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Posts Tagged ‘Pimpernel Smith’

Bearing in mind these reflections about the shortcomings of lists…

Introduction

Prompted by re-watching one of my all time favourite films over Easter, I was inspired to make a list of a small handful of favourite films that I re-watch every couple of years or so.

The Glaswegian actor Robert Carlyle mentions that he has always been fascinated by films that feature a cowboy riding into town from nowhere pausing for a while before continuing on his way to somewhere equally vague. This has prompted me to reflect on what my own favoured themes might be. I’m not entirely sure if this will hold, but the exploration of secret and multiple identities is probably a major interest for me. Another fascination is the dissociation of words from their commonly accepted meanings – either making those meanings literal (Flying High (1980) and Police Squad! (1982)) or disconnecting them entirely (India Song (1975) Sapphire and Steel, 1979-82, some of Alain Resnais’ films). Unfortunately there are not too many films or television series which provide fodder for this esoteric interest. Any suggestions for further viewing on this front would be most welcome.

I, like many others, am intrigued by the motif of a secret identity – the secret man of action hidden behind an everyday innocuous and often incompetent persona. The Scarlet Pimpernel appears in my list below, but Zorro, of course, follows in this tradition as well – my favourite film rendition being Zorro, the Gay Blade (Peter Medak, 1981), played with early 80s camp panache by George Hamilton. This is not the kind of role inhabited by many (if any) women unfortunately – except under duress – a condition which disqualifies them from my personal pantheon. The various versions of Nikita (two films and two TV series) and Alias are cases in point.

Also disqualified are the comic book heroes who follow this trope (Batman comes to mind). I think this may be because I find the kind of alternative worlds that characterise comic books, graphic novels and game worlds tedious in their remove from our own world and overwhelmingly and excessively gendered. A notable exception to this personal rule of superhero exclusion, however, is the one version of Superman originally helmed by a woman, namely the 1990s TV series Lois and Clark.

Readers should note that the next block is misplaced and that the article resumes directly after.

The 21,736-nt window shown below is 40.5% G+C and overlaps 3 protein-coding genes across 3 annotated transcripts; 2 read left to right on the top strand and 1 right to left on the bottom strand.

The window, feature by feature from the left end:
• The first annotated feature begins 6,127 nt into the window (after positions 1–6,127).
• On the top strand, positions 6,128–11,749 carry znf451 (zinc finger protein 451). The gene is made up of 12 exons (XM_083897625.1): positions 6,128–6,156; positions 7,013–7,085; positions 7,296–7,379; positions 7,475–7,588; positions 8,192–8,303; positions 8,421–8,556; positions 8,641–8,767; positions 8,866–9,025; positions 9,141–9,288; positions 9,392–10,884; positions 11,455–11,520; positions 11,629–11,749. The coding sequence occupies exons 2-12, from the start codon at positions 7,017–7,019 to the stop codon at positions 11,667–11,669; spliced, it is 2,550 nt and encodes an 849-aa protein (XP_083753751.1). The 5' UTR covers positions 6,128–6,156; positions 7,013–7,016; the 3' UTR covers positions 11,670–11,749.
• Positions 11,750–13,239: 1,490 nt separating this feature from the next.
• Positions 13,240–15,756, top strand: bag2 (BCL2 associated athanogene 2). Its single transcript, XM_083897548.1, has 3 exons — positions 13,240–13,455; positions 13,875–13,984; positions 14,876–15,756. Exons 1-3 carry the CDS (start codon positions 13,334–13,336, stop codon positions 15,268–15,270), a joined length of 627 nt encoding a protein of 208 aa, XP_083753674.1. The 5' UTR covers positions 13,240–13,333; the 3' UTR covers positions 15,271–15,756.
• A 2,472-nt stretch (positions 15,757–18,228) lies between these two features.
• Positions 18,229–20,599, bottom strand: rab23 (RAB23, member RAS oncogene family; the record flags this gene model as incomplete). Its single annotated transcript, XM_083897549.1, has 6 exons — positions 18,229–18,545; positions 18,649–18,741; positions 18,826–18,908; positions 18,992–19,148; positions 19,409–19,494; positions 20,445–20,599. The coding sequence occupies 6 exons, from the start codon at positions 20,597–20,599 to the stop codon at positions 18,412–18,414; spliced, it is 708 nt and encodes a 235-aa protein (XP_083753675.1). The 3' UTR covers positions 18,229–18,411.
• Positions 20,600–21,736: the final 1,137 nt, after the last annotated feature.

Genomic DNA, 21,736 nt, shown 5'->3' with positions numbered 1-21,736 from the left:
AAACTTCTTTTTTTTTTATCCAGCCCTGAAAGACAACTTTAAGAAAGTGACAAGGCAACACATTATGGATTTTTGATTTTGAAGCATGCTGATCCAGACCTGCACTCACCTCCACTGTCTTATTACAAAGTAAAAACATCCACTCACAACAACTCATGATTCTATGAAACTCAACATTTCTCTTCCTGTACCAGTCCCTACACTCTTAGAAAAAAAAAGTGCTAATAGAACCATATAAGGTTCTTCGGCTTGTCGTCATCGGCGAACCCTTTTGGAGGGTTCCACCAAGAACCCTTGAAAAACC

Rules for my list

The criterion for selection here is that it must be a film that I enjoy and which gives me food for thought every time I re-watch it.

Excluded from this list are films I have found immensely powerful, but which I am not tempted to watch over and over again. In this latter list, I would include Akira Kurosawa’s The Idiot (1951) (and certain other of Kurosawa’s films), Michael Cimino’s The Deer Hunter (1978), Masaki Kobayashi’s trilogy The Human Condition (1959-61), Marguerite Duras’ India Song (1975). There are quite a few others as well – definitely more than enough material for another blog post or two.

Also excluded from the current list are films that I have watched and re-watched and have eventually worn out to the point that they have nothing to offer further viewing.

Also excluded are TV series, which would need to form the subject of an entirely different discussion.

I have arranged the list chronologically in order of year of original release. There are quite a few links (but not exclusively) to Wikipedia here, as for all its unreliability, Wikipedia often provides a good general overview and offers links to the most important sites concerning the topic in hand. In the case of films, Wikipedia articles provide general plot background and useful pointers to critical and production information.

Be warned: as this is a list of my favourites, the writing may be characterised by the excessive and gushing language more commonly seen in marketing blurbs.

The list

‘Pimpernel’ Smith (Leslie Howard, 1941). Actor and director Leslie Howard returned to Britain from the USA at the beginning of World War II to help the war effort and was subsequently killed when the plane he was in was shot down in 1943. In this film he reprises his 1934 role as The Scarlet Pimpernel, but moves the character from the French Revolution to pre-War Europe where he engages in the fight against the rise of Nazism. The film is an entertaining and occasionally edifying blend of English whimsy and anti-Nazi propaganda. In addition, it is gratifying to see a university professor as hero of a film and one who uses his intelligence to propel the action (Indiana Jones simply doesn’t cut it on the second front). Interestingly, the film helped inspire Swedish diplomat Raoul Wallenberg to mount an operation which saved thousands of Hungarian Jews from concentration camps during the War.

The Seventh Veil (Compton Bennett, 1945). A wonderful and intense combination of cod psychoanalysis (a young Herbert Lom given the gravitas of age by a pince-nez and white streaked hair), romantic classical music and a superbly neurotic and complex-ridden lead couple in James Mason and Ann Todd. It also helps that the entire plot revolves around a talented and successful (if notably maladjusted) woman who is not punished for her success at the end of the story. Audiences loved the repressed ambiguities of this film and it remains the tenth biggest box office hit in Britain of all time – outstripping even the later Harry Potter and Lord of the Rings. Leaving aside the magic cure offered by the psychiatrist/psychoanalyst and the taken-for-granted social class divisions, this film is still engrossing more than sixty years on.